Formative Evaluation of Prosecutor Led Gun Diversion Programs
Principal Investigator: Matt Epperson, PhD, MSW – Smart Decarceration Project, University of Chicago
Funder: Joyce Foundation
Study Period: 2021-2023
Prosecutors’ offices are a critical site for criminal legal reform and decarceration, as they respond to important issues such as gun violence and work to uphold public safety. Prosecutor-led diversion programs (PLDPs) are an innovative front-end criminal legal intervention that divert people charged with a variety of criminal offenses from traditional court processing if they agree to participate in program requirements in return for dismissal of their charge(s). PLDPs offer an opportunity to provide meaningful services while avoiding the consequences of deeper criminal legal system involvement. However, little is known about how PLDPs could be expanded to include higher-risk, more complex cases in order to address issues of violence and racial disparities.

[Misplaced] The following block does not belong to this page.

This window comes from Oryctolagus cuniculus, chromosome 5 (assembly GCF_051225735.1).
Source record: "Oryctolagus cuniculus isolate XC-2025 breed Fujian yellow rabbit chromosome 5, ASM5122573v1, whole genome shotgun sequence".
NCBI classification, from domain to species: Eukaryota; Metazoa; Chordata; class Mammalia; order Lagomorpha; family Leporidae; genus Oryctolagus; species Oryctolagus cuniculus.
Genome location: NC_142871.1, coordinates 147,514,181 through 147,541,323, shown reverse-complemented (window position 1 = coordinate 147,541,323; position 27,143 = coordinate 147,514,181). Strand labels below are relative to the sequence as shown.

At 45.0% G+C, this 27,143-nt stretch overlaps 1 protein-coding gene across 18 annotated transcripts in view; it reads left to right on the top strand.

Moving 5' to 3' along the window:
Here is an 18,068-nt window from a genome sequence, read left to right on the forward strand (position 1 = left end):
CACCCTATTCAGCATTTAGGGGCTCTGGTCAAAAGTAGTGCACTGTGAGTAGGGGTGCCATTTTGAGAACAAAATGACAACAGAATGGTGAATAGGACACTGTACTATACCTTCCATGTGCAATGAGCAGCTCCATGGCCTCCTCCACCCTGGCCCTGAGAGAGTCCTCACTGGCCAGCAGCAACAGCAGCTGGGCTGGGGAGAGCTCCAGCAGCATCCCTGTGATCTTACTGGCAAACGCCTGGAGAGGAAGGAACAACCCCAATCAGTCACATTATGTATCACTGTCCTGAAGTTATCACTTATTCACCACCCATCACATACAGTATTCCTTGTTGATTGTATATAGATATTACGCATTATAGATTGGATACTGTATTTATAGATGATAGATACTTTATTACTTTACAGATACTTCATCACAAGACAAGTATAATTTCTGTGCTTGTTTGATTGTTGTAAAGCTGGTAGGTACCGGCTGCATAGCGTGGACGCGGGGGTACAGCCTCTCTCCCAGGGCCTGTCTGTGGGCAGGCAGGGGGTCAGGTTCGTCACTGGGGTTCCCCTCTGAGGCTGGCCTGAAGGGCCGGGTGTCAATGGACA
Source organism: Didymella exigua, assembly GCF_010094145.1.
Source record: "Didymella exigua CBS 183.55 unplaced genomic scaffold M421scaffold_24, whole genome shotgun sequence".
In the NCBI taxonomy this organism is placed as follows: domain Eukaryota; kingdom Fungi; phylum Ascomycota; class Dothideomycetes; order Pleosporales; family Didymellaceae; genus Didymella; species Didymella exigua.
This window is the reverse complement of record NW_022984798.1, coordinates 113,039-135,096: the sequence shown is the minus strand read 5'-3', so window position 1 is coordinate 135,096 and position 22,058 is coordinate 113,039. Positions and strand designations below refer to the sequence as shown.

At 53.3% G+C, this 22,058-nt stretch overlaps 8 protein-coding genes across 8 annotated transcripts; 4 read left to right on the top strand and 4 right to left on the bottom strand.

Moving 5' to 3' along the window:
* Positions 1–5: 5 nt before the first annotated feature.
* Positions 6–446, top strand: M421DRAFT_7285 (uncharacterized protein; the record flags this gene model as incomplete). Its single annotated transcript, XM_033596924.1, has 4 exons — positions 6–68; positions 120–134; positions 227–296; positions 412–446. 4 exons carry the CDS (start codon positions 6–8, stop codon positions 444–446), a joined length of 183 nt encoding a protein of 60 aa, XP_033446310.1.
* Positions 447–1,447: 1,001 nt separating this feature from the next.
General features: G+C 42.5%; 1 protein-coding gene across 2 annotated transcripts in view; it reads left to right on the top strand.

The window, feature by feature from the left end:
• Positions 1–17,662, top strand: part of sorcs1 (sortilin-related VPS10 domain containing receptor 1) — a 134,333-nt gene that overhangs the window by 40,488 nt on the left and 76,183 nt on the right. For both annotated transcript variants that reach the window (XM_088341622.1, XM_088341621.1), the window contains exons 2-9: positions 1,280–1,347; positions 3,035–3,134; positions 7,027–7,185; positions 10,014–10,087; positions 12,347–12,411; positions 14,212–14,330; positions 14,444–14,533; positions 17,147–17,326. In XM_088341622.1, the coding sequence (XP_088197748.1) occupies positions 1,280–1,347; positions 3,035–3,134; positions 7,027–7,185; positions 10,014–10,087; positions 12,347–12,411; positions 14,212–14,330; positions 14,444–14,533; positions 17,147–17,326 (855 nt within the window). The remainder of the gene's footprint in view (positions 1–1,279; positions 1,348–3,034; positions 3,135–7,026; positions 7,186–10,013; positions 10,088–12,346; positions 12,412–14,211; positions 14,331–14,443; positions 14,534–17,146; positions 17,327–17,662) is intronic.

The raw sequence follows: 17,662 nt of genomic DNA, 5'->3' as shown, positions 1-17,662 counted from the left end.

Gun diversion programs are an emerging PLDP that target people charged with illegal gun possession or other gun-related charges, most of whom in larger cities are young men of color. Gun diversion programs have the ability to serve two functions: (1) help young adults avoid deeper involvement in the criminal legal system; and (2) provide meaningful interventions to a group at increased risk for gun violence. To our knowledge, there is no published research on gun diversion programmatic models or their effectiveness. If gun diversion programs are to be successful and have an impact on gun violence, formative research is needed to understand their inner workings, for whom they work, and why.
The purpose of this study, funded by the Joyce Foundation, is to examine the development and initial implementation of gun diversion programs to build the knowledge base on this innovative form of PLDP. This study focuses on newly developing gun diversion programs in three cities in the Midwestern United States.
The Smart Decarceration Project team has previously conducted some of the only studies of PLDPs, focusing on program development and implementation. This project will build on the previous study by further examining gun diversion programs, their development and implementation, and their capacity to achieve just and equitable outcomes and address issues of violence. Building evidence on gun diversion programs could have significant impact on addressing a range of issues related to gun violence and public safety while minimizing the ineffective use of incarceration.